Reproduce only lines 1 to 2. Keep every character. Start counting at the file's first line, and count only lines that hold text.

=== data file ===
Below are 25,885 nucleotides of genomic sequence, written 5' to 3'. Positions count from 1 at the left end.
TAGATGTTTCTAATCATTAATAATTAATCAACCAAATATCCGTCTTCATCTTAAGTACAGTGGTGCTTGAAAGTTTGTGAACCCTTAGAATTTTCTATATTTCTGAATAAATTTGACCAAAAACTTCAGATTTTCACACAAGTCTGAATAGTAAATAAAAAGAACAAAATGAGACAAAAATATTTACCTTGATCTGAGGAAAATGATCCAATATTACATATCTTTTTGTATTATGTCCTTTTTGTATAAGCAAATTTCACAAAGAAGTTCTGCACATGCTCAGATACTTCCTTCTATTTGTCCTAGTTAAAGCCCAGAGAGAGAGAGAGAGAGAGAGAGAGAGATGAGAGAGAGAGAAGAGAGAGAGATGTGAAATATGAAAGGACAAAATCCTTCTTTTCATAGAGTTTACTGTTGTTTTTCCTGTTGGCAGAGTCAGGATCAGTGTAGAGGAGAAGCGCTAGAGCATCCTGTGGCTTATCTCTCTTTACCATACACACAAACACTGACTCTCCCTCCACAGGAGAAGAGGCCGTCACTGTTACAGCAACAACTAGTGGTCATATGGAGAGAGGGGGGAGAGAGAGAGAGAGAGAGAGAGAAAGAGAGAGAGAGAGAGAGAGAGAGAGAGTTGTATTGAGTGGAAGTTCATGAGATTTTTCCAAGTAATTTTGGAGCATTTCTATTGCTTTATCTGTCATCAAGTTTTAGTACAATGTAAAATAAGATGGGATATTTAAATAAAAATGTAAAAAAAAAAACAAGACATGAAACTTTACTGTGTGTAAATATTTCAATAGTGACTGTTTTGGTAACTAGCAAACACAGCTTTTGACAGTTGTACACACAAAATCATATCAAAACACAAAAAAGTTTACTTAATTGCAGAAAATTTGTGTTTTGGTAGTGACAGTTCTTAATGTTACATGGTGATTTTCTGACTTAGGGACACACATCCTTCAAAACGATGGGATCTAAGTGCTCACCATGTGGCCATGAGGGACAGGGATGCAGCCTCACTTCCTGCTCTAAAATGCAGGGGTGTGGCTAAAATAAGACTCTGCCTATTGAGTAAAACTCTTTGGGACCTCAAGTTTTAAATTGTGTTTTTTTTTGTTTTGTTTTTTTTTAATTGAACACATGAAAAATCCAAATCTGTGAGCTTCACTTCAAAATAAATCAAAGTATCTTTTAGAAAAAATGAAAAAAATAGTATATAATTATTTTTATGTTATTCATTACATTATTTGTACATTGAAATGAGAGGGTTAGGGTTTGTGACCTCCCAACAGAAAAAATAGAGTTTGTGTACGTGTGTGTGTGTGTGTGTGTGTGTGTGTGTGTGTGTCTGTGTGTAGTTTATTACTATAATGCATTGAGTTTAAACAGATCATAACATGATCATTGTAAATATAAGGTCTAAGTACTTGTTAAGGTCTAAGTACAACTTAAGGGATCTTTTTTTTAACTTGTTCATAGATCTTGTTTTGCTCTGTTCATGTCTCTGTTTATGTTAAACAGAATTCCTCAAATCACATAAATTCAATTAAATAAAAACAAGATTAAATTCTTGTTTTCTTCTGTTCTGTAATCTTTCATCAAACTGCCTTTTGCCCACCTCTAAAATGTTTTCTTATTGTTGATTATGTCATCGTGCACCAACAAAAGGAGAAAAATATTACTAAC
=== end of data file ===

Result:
Below are 25,885 nucleotides of genomic sequence, written 5' to 3'. Positions count from 1 at the left end.
TAGATGTTTCTAATCATTAATAATTAATCAACCAAATATCCGTCTTCATCTTAAGTACAGTGGTGCTTGAAAGTTTGTGAACCCTTAGAATTTTCTATATTTCTGAATAAATTTGACCAAAAACTTCAGATTTTCACACAAGTCTGAATAGTAAATAAAAAGAACAAAATGAGACAAAAATATTTACCTTGATCTGAGGAAAATGATCCAATATTACATATCTTTTTGTATTATGTCCTTTTTGTATAAGCAAATTTCACAAAGAAGTTCTGCACATGCTCAGATACTTCCTTCTATTTGTCCTAGTTAAAGCCCAGAGAGAGAGAGAGAGAGAGAGAGAGAGATGAGAGAGAGAGAAGAGAGAGAGATGTGAAATATGAAAGGACAAAATCCTTCTTTTCATAGAGTTTACTGTTGTTTTTCCTGTTGGCAGAGTCAGGATCAGTGTAGAGGAGAAGCGCTAGAGCATCCTGTGGCTTATCTCTCTTTACCATACACACAAACACTGACTCTCCCTCCACAGGAGAAGAGGCCGTCACTGTTACAGCAACAACTAGTGGTCATATGGAGAGAGGGGGGAGAGAGAGAGAGAGAGAGAGAGAAAGAGAGAGAGAGAGAGAGAGAGAGAGAGTTGTATTGAGTGGAAGTTCATGAGATTTTTCCAAGTAATTTTGGAGCATTTCTATTGCTTTATCTGTCATCAAGTTTTAGTACAATGTAAAATAAGATGGGATATTTAAATAAAAATGTAAAAAAAAAAACAAGACATGAAACTTTACTGTGTGTAAATATTTCAATAGTGACTGTTTTGGTAACTAGCAAACACAGCTTTTGACAGTTGTACACACAAAATCATATCAAAACACAAAAAAGTTTACTTAATTGCAGAAAATTTGTGTTTTGGTAGTGACAGTTCTTAATGTTACATGGTGATTTTCTGACTTAGGGACACACATCCTTCAAAACGATGGGATCTAAGTGCTCACCATGTGGCCATGAGGGACAGGGATGCAGCCTCACTTCCTGCTCTAAAATGCAGGGGTGTGGCTAAAATAAGACTCTGCCTATTGAGTAAAACTCTTTGGGACCTCAAGTTTTAAATTGTGTTTTTTTTTGTTTTGTTTTTTTTTAATTGAACACATGAAAAATCCAAATCTGTGAGCTTCACTTCAAAATAAATCAAAGTATCTTTTAGAAAAAATGAAAAAAATAGTATATAATTATTTTTATGTTATTCATTACATTATTTGTACATTGAAATGAGAGGGTTAGGGTTTGTGACCTCCCAACAGAAAAAATAGAGTTTGTGTACGTGTGTGTGTGTGTGTGTGTGTGTGTGTGTGTGTGTCTGTGTGTAGTTTATTACTATAATGCATTGAGTTTAAACAGATCATAACATGATCATTGTAAATATAAGGTCTAAGTACTTGTTAAGGTCTAAGTACAACTTAAGGGATCTTTTTTTTAACTTGTTCATAGATCTTGTTTTGCTCTGTTCATGTCTCTGTTTATGTTAAACAGAATTCCTCAAATCACATAAATTCAATTAAATAAAAACAAGATTAAATTCTTGTTTTCTTCTGTTCTGTAATCTTTCATCAAACTGCCTTTTGCCCACCTCTAAAATGTTTTCTTATTGTTGATTATGTCATCGTGCACCAACAAAAGGAGAAAAATATTACTAAC